AIMSSEC runs two residential courses for mathematics teachers each year. At the course in July 2014, which took place in Stellenbosch in the Western Cape, there were two groups of teachers: those studying towards the Advanced Certificate in Education (ACE) and those studying on the Mathematical Thinking (MT) course.

FaSMEd was given the opportunity to work with all the teachers on the MT course (102 teachers) in a 90 min plenary session and were asked to make the mathematical focus broadly on the topic of ‘Data Handling and Probability’.

The research focus of the session was on formative assessment within the mathematics classroom, and the session was used to gather data and model a particular teaching approach which might provide opportunities for formative assessment.

Four staff members ran the session: Michael Andrews and Krista Nordin, who were visiting interns from the Massachusetts Institute of Technology (MIT) as well as Ingrid Mostert and Marie Joubert from AIMSSEC. The group planned collaboratively a) what data to gather b) how to gather the data and c) the ‘model lesson’. KN took responsibility for the data gathering instrument and MA took responsibility for the teaching.

The outline plan for the meeting was:

- Introduction and ethical clearance forms – 5 minutes (MJ)
- Individual work on questionnaire – 10 minutes (KN)
- Whole group discussion – 5 minutes (IM)
- Model lesson – 40 minutes (MA)
- Return to questionnaire -15 minutes (MJ)
- (slippage 5 minutes)

FaSMEd’s main pedagogic interest is in formative assessment, and fasmedSA was keen to explore teachers’ understanding of this. KN and MJ designed a questionnaire to be used at two distinct points in the session: at the beginning to provide some baseline data and again at the end in case teachers wanted to add anything. It was felt important that the teachers did not feel ‘tested’ and were provided with the opportunity to review, or add to, their responses later in the session. For this reason two response boxes were provided: one for the beginning of the session and one for later on.

Analysis of the responses is ongoing but observations suggest that most participants understood the questions, had enough to write and were very willing to contribute. Ingrid led a short discussion on when and why teachers assess their learners and on the different sorts of assessment that can be used in classrooms. She discussed the term ‘formative assessment’, emphasising the this is the process of acting on the information received by the assessment instruments (e.g. oral questioning, posters, tests).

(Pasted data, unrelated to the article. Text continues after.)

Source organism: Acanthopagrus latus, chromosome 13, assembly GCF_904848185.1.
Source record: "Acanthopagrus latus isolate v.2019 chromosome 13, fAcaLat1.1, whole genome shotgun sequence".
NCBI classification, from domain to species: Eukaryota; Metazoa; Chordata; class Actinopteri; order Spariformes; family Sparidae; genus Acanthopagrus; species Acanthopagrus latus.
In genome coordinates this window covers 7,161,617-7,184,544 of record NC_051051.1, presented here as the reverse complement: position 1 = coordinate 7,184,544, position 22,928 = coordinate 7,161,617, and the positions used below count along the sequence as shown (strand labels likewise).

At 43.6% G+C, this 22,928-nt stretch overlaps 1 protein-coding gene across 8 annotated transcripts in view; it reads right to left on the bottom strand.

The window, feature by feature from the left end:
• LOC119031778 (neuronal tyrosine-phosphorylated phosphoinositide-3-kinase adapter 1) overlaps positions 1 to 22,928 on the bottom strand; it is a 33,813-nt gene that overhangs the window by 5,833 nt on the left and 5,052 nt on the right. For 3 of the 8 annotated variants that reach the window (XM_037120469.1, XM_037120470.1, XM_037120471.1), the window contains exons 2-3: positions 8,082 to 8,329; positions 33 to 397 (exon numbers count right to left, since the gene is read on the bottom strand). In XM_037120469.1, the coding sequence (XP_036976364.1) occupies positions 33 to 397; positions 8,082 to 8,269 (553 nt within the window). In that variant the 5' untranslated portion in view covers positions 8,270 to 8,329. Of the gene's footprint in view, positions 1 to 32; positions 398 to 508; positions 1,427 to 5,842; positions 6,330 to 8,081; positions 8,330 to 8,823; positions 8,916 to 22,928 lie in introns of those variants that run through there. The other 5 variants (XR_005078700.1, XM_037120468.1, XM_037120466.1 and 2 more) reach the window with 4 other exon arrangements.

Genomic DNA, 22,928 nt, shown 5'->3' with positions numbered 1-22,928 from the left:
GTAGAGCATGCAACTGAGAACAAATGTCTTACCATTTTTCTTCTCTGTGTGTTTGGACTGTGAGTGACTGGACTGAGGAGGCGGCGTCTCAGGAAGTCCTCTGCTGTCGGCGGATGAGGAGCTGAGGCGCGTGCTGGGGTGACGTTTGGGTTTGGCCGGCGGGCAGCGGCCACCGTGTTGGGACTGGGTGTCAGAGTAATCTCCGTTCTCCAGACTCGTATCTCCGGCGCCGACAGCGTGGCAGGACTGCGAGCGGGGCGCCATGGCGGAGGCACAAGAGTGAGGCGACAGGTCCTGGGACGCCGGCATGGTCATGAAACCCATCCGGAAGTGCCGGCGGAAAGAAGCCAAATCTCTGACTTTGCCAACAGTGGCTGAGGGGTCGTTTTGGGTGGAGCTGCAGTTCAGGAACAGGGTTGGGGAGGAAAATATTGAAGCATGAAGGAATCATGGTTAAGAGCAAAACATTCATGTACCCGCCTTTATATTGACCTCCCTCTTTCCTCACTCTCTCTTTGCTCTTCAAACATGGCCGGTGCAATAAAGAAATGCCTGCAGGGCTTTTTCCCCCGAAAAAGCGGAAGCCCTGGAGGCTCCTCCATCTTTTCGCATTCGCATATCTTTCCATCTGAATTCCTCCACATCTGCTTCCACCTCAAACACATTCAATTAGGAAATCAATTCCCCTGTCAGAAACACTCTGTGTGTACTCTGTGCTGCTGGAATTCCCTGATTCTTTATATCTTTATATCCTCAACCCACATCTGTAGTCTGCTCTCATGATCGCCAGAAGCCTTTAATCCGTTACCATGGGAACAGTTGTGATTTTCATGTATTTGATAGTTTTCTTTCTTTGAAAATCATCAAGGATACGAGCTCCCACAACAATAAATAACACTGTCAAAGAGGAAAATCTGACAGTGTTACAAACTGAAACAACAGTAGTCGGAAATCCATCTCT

For the mathematics, Michael decided to focus on probability and in particular the likelihood of getting different totals when two die are thrown. For example, if one dice shows a 2 and the other shows a 6, the total is 8. In his view, the success of this activity depends on an understanding that, when a fair dice is tossed, it is equally likely to fall on any of the six sides. In order to model formative assessment, Michael wanted first to demonstrate the important idea of finding out what the learners already know. He therefore began by establishing that the teachers were secure in their understanding that the probability of tossing any of the six numbers is 1/6, also explaining why he was doing this.

He asked the teachers to work in small groups to toss two die, and to create tally tables of the total scores each time.

Whilst they were doing this the AIMSSEC staff observed what small groups were doing and listened to their discussions. After it became clear that most groups understood that some totals were more likely than others, the group came together to share their findings and explain the mathematics of the exercise.

To finish off, the group returned to the questionnaire; first considering where there may have been opportunities for formative assessment in the model lesson they had just been involved in and then returning to the first two questions to add further remarks.